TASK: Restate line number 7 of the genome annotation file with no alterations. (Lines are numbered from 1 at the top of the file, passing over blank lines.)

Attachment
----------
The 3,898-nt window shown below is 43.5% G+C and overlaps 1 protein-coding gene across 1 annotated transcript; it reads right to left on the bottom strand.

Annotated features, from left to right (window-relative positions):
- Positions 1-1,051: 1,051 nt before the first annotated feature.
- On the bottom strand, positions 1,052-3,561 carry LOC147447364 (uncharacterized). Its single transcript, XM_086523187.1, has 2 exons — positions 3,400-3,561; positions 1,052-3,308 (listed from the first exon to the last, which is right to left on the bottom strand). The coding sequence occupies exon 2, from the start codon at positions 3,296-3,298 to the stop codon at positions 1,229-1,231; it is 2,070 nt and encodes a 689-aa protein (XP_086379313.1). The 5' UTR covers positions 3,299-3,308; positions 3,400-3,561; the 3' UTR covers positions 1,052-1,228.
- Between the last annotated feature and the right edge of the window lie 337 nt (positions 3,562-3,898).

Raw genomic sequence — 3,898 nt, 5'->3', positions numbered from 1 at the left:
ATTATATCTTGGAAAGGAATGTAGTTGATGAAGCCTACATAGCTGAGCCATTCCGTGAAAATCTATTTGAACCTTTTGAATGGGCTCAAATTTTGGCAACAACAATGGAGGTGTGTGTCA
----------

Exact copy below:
ATTATATCTTGGAAAGGAATGTAGTTGATGAAGCCTACATAGCTGAGCCATTCCGTGAAAATCTATTTGAACCTTTTGAATGGGCTCAAATTTTGGCAACAACAATGGAGGTGTGTGTCA